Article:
Trust formation processes in innovative collaborations: Networking as knowledge building practices



Purpose – The purpose of this paper is to examine the practices and processes of trust building and use in collaborative networking for product innovation and to compare face to face with virtual networking.

Design/methodology/approach – Guided by a literature review and preliminary participant observation, 16 open ended interviews collected data about the processes in 11 small biotech firms. These data were inductively analysed by the constant comparative method to develop explanatory themes.

Findings – Trust was seen as a requirement for successful , but the paper identified how different dimensions of trust are located in the trust building processes. Trust works by creating a platform of confidence that fosters flows of information and the exchange of tacit knowledge. Two types of trust relationships, the technical and the social, work in different ways to produce different, but complementary, types of trust. Virtual environments suit technical trust building but are less suited to developing deeper, more enduring forms of trust. Research limitations/implications – These different approaches to collaboration are often implicit. But if practitioners are made aware of how they work, they can use the most appropriate approach to build trust.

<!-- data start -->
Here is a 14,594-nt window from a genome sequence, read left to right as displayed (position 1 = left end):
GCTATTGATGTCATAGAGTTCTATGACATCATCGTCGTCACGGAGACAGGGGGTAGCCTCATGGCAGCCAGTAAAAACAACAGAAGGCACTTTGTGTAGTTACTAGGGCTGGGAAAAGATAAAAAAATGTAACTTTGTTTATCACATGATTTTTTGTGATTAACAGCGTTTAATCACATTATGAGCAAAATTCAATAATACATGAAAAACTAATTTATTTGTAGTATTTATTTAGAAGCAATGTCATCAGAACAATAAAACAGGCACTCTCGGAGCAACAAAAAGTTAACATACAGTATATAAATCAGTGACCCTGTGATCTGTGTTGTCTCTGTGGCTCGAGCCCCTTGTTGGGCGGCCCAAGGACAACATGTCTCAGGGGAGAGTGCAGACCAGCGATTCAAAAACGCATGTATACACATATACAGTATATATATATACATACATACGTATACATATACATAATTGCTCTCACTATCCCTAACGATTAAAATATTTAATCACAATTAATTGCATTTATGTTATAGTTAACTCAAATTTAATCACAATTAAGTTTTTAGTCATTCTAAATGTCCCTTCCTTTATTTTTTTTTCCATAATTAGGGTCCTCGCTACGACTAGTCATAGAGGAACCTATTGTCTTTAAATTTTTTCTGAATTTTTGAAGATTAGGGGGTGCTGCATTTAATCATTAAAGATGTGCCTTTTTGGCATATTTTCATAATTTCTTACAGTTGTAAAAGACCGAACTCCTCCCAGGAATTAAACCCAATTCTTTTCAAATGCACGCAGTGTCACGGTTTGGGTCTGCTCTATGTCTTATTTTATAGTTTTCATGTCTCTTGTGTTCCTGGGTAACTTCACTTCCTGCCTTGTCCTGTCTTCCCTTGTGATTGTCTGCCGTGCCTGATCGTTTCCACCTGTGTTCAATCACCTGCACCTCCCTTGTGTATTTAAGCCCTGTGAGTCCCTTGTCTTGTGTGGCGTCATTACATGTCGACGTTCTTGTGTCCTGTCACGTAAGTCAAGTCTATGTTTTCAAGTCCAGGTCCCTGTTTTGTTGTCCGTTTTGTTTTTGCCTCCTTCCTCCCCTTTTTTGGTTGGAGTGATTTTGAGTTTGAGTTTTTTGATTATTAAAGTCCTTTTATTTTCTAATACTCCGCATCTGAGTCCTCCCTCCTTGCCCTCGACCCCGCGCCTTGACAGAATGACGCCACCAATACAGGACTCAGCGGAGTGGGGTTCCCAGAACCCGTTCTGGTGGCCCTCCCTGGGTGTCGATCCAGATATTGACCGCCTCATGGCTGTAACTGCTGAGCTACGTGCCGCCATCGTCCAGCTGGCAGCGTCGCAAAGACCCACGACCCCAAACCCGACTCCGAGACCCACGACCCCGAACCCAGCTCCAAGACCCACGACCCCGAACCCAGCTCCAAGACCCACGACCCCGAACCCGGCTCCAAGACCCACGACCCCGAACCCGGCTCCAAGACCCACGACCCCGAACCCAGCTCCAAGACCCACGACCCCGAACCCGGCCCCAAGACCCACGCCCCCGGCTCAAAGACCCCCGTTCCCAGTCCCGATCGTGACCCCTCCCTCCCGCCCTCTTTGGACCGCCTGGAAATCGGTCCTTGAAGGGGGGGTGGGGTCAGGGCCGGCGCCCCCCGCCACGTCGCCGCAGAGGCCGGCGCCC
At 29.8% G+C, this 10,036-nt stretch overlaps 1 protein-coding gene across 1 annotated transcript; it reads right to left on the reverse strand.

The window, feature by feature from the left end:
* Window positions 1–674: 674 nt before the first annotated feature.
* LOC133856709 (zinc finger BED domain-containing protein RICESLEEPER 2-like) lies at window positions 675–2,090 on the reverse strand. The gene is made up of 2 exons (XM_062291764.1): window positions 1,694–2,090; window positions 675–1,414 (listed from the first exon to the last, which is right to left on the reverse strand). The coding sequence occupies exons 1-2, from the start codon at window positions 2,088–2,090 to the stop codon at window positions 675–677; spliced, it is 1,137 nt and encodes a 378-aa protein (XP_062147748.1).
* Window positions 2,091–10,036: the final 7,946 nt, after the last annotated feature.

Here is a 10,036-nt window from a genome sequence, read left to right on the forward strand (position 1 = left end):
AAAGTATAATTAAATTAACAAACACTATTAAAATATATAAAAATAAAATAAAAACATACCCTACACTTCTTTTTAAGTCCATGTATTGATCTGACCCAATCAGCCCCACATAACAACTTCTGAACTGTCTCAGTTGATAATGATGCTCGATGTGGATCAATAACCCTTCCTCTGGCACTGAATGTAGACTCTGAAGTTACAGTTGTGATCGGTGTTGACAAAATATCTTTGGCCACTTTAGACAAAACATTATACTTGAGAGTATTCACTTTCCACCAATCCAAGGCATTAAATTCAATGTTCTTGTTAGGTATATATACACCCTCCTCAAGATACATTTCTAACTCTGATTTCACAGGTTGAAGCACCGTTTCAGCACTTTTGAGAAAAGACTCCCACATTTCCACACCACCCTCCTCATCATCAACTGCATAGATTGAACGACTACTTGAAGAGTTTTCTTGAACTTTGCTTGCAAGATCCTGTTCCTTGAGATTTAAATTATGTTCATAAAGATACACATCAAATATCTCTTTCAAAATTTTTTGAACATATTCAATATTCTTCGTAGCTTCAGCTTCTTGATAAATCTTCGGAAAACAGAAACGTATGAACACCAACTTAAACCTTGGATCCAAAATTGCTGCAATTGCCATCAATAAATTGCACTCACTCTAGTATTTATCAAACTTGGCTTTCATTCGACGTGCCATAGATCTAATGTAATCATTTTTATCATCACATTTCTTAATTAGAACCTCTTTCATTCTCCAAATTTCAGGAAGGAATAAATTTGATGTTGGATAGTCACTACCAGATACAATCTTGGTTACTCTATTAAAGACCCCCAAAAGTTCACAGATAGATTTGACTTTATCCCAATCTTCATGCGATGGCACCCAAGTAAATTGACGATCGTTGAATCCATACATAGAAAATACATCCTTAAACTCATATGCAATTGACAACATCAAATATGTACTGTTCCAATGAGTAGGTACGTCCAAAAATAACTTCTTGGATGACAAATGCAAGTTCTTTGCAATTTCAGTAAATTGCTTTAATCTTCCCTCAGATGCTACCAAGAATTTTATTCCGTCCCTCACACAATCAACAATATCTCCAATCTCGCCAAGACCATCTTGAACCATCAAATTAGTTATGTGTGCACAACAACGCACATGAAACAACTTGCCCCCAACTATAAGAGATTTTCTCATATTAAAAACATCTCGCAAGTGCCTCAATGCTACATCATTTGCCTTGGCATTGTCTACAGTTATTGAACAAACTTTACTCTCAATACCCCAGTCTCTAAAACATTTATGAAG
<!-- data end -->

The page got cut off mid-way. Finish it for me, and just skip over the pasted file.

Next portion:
Practical implications – The method and sample restrict general application, but the explanatory framework may be conceptually generalisable. Social implications – Networking for innovation is seen as much social as technical. Originality/value – The paper contributes conceptually by theorising the and its role in knowledge sharing and collaborative innovation. It addresses a gap in the literature in identifying how trust is produced, developed and employed in furthering innovation, in particular the behavioural patterns of using in furthering innovation.
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